Skip to comments.Dark sides to ethanol boom
Posted on 07/27/2007 5:24:36 PM PDT by Coleus
IN SOME CIRCLES, ethanol made from corn has become a golden nectar in the fight against global warming. It comes from a benign, wholesome, home-grown plant, and it produces no nasty greenhouse gases that cause climate change. But a backlash to corn ethanol is emerging. Environmentalists, economists and poverty activists all are raising questions. Making ethanol from corn may be "much less efficient" than producing gasoline from oil, reports The Associated Press:
"Just growing corn requires expending energy plowing, planting, fertilizing, and harvesting all require machinery that burns fossil fuel. Modern agriculture relies on large amounts of fertilizer and pesticides, both of which are produced by methods that consume fossil fuels. "Then there's the cost of transporting the corn to an ethanol plant, where the fermentation and distillation processes consume yet more energy. Finally, there's the cost of transporting the fuel to filling stations. And because ethanol is more corrosive than gasoline, it can't be pumped through relatively efficient pipelines, but must be transported by rail or tanker truck."
Other environmental problems exist as well, according to a report cited in a recent article in the online magazine NewScientist.com. Among the report's conclusions, repeating:
"Intensive harvesting erodes soil; massive use of fertilizers contributes to the eutrophication of rivers and lakes and the reduction of fish and aquatic life habitat; widespread use of pesticides contaminates water and soil; and extensive irrigation for corn monoculture depletes water resources."
Another downside to corn ethanol, according to a BBC report, is that land that until recently was growing crops for food is now growing crops for fuel:
"The United Nations says a third of the total U.S. maize [corn] crop went for ethanol last year. The International Monetary Fund says there's no question that demand for biofuels is driving up food prices and that it will go on doing so."
U.N. officials are cautious about such predictions, but they do acknowledge the problem, reports Reuters. According to U.N. Environment Program Executive Director Achim Steiner:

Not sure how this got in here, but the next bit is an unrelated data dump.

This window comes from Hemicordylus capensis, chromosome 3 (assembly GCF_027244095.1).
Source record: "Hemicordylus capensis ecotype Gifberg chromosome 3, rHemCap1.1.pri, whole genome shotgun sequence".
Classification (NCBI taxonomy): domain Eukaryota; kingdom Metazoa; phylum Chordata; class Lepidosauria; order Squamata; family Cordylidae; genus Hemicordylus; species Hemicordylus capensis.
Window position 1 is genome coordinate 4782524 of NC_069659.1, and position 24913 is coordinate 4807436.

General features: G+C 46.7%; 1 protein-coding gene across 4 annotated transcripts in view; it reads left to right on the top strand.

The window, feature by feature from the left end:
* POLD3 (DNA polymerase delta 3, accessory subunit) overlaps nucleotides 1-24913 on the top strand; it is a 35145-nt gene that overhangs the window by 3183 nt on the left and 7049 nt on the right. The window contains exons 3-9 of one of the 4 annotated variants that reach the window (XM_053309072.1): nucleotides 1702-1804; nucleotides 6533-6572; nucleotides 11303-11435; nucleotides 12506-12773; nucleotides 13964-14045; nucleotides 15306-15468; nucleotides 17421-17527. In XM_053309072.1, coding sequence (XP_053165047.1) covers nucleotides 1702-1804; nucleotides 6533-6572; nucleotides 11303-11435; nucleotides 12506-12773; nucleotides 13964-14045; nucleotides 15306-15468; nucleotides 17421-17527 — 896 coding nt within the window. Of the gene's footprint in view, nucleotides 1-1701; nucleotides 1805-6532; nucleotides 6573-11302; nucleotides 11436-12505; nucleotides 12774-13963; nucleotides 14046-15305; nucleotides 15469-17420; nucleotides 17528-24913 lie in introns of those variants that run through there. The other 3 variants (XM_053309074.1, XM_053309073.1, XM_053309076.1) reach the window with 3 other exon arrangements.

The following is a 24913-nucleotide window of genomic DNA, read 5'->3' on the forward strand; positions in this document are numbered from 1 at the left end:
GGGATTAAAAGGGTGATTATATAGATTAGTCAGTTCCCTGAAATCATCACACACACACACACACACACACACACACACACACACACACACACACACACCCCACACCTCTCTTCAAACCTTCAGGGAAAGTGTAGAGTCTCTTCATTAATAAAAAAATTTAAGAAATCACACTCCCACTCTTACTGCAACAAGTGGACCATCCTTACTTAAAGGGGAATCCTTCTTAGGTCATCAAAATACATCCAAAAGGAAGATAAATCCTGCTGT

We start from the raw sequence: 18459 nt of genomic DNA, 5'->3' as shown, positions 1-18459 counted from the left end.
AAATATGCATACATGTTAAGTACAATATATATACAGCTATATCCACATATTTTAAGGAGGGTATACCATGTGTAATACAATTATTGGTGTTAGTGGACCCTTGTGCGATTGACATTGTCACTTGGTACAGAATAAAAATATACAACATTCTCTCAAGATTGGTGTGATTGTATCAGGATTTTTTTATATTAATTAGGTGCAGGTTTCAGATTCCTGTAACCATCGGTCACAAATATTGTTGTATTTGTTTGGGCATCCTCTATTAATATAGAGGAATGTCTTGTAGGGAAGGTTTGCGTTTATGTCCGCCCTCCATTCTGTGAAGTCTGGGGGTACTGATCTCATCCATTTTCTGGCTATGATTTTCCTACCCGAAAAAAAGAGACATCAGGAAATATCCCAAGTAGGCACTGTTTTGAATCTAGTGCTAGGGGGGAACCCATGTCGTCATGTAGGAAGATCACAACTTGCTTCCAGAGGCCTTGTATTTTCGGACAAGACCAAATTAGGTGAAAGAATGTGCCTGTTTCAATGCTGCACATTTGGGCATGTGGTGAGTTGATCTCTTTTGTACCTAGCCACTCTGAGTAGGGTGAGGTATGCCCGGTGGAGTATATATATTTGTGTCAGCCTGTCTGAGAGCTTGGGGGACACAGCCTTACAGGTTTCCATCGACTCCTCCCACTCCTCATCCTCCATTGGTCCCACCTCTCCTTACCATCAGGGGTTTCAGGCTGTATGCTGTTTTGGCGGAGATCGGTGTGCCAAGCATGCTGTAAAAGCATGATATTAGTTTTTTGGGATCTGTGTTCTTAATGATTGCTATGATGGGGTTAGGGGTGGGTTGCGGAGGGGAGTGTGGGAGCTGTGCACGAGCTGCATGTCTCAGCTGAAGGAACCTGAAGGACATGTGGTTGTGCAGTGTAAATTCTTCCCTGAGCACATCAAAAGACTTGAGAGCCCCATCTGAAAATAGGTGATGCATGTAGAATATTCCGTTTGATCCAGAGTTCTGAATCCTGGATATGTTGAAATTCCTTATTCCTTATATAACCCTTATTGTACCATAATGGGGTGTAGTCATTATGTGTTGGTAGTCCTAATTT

"There is significant potential and risk for competition between food production and production for a global biofuels market.... We have to be aware that there are risks, and for some countries those risks may not be worth taking."
In the United States, the push for corn ethanol already has boosted food prices everything from a dinner entree to the popcorn families munch at the latest "Harry Potter" movie. "Higher corn prices have boosted the cost of producing beef, poultry and thousands of processed products," writes columnist John Wasik of Bloomberg.com:
"Food prices have climbed an average of $47 per person due to the ethanol surge since last July, according to an Iowa State University study published in May; corn-price futures reached a 10-year high of $4.28 a bushel in February. All told, ethanol has cost Americans an additional $14 billion in higher food prices."
Meanwhile, "rising food prices are threatening the ability of aid organizations to help the world's hungriest people," according to a recent story in The Christian Science Monitor. One main reason? "Growing demand for grains as biofuels is pushing up the price of grains for human and livestock food," the Monitor reported. "Is a biofuel backlash coming?" asks business columnist Eric Reguly in the online edition of The Globe and Mail in Toronto. "In Rome, the World Food Program, the U.N. agency charged with fighting famine, said its budgets are being strained because of surging food prices. The world has 800 million cars. If filling them with ethanol and other plant-derived fuels keeps pushing prices up, the world's 2 billion poor people will have something to say about it."
But as many economists have pointed out, part of the problem is that in some countries -- the United States among them -- biofuels are heavily subsidized by the federal government. Reguly continues: